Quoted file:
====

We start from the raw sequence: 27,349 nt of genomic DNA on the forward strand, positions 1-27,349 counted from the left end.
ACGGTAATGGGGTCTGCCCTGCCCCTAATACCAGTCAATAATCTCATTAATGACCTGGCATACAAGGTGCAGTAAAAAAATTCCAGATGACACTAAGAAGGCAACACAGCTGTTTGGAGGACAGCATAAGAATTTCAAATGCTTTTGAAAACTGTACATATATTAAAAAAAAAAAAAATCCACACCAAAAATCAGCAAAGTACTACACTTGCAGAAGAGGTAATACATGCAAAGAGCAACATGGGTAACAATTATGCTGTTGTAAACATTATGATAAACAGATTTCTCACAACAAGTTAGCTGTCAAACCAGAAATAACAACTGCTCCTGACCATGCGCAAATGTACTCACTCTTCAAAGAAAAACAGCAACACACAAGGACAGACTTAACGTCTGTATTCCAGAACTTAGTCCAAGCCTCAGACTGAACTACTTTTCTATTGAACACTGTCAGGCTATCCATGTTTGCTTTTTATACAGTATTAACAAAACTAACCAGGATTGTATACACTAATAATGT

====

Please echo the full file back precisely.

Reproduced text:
We start from the raw sequence: 27,349 nt of genomic DNA on the forward strand, positions 1-27,349 counted from the left end.
ACGGTAATGGGGTCTGCCCTGCCCCTAATACCAGTCAATAATCTCATTAATGACCTGGCATACAAGGTGCAGTAAAAAAATTCCAGATGACACTAAGAAGGCAACACAGCTGTTTGGAGGACAGCATAAGAATTTCAAATGCTTTTGAAAACTGTACATATATTAAAAAAAAAAAAAATCCACACCAAAAATCAGCAAAGTACTACACTTGCAGAAGAGGTAATACATGCAAAGAGCAACATGGGTAACAATTATGCTGTTGTAAACATTATGATAAACAGATTTCTCACAACAAGTTAGCTGTCAAACCAGAAATAACAACTGCTCCTGACCATGCGCAAATGTACTCACTCTTCAAAGAAAAACAGCAACACACAAGGACAGACTTAACGTCTGTATTCCAGAACTTAGTCCAAGCCTCAGACTGAACTACTTTTCTATTGAACACTGTCAGGCTATCCATGTTTGCTTTTTATACAGTATTAACAAAACTAACCAGGATTGTATACACTAATAATGT